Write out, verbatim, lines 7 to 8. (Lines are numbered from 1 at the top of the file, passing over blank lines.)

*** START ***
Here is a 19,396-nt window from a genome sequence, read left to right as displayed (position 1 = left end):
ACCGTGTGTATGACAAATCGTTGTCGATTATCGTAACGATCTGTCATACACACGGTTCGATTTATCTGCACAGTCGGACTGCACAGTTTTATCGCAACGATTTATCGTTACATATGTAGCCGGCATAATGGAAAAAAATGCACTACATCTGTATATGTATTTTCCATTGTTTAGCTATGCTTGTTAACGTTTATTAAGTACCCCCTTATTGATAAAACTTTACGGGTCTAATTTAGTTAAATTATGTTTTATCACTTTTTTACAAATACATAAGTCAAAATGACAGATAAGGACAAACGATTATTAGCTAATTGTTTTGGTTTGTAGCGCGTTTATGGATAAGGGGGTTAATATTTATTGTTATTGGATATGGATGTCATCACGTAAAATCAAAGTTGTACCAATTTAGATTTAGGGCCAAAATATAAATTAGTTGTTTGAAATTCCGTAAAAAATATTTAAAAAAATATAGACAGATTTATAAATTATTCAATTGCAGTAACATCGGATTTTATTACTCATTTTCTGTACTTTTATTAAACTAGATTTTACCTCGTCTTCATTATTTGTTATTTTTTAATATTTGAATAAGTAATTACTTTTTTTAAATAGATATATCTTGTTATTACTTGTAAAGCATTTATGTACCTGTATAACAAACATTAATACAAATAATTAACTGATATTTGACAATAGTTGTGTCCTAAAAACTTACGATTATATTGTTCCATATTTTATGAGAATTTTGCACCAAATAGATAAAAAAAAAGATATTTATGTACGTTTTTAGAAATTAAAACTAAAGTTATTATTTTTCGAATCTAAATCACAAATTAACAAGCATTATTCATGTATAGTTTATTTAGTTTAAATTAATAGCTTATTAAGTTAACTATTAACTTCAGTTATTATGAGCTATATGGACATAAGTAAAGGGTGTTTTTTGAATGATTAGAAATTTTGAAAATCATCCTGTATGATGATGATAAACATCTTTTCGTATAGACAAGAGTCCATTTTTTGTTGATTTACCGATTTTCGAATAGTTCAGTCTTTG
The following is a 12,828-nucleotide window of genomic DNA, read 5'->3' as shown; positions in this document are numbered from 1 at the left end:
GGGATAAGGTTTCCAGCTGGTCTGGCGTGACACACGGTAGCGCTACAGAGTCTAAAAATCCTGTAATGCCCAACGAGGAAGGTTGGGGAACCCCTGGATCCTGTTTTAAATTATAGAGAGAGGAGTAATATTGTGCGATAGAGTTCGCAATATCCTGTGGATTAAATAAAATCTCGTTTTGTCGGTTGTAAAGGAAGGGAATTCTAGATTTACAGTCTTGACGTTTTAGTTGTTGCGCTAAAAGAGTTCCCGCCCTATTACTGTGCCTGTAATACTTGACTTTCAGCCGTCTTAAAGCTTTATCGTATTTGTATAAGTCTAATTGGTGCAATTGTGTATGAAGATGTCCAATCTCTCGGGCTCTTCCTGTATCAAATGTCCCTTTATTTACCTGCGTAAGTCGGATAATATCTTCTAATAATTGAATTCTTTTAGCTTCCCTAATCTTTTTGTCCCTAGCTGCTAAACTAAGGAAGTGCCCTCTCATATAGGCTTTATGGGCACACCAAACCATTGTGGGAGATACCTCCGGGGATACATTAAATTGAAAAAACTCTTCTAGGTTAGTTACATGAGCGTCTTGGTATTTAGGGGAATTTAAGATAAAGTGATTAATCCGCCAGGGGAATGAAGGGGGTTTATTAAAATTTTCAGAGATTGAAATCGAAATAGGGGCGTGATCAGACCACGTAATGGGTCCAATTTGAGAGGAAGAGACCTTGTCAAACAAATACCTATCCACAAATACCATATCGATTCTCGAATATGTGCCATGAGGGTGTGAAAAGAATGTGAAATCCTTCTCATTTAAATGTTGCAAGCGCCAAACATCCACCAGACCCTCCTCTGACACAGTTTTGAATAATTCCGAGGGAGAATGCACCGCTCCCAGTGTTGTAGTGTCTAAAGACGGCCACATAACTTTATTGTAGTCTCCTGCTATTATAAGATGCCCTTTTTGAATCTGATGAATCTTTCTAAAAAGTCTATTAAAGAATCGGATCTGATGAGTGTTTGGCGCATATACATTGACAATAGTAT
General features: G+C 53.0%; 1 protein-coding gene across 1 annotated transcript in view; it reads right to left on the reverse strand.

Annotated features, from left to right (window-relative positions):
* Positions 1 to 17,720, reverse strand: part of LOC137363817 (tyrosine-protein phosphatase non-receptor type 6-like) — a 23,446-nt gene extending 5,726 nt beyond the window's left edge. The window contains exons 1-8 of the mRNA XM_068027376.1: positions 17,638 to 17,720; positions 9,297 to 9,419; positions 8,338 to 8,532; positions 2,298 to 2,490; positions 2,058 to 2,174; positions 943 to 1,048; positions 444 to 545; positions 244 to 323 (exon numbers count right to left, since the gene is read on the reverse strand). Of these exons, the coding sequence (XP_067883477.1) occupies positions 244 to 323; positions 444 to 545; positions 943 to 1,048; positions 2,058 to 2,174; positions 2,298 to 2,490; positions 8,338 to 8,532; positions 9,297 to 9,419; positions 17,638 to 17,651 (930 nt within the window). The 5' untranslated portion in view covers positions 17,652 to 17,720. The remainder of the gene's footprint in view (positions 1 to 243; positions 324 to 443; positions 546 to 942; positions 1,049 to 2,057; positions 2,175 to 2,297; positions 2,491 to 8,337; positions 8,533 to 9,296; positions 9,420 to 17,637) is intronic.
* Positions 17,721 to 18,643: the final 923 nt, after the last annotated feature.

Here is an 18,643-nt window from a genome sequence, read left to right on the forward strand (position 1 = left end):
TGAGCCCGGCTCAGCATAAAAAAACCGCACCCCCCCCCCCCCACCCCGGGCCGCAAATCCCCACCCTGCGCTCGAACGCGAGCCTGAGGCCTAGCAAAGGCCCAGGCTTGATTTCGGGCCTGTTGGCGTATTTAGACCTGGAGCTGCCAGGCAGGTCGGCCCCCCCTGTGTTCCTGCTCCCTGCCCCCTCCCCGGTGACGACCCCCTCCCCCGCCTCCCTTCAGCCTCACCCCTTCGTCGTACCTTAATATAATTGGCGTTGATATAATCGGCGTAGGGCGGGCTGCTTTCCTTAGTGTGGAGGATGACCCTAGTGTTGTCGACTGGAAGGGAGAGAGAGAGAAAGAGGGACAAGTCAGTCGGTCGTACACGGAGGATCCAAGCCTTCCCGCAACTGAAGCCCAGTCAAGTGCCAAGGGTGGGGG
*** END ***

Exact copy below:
* Positions 1 to 17,720, reverse strand: part of LOC137363817 (tyrosine-protein phosphatase non-receptor type 6-like) — a 23,446-nt gene extending 5,726 nt beyond the window's left edge. The window contains exons 1-8 of the mRNA XM_068027376.1: positions 17,638 to 17,720; positions 9,297 to 9,419; positions 8,338 to 8,532; positions 2,298 to 2,490; positions 2,058 to 2,174; positions 943 to 1,048; positions 444 to 545; positions 244 to 323 (exon numbers count right to left, since the gene is read on the reverse strand). Of these exons, the coding sequence (XP_067883477.1) occupies positions 244 to 323; positions 444 to 545; positions 943 to 1,048; positions 2,058 to 2,174; positions 2,298 to 2,490; positions 8,338 to 8,532; positions 9,297 to 9,419; positions 17,638 to 17,651 (930 nt within the window). The 5' untranslated portion in view covers positions 17,652 to 17,720. The remainder of the gene's footprint in view (positions 1 to 243; positions 324 to 443; positions 546 to 942; positions 1,049 to 2,057; positions 2,175 to 2,297; positions 2,491 to 8,337; positions 8,533 to 9,296; positions 9,420 to 17,637) is intronic.
* Positions 17,721 to 18,643: the final 923 nt, after the last annotated feature.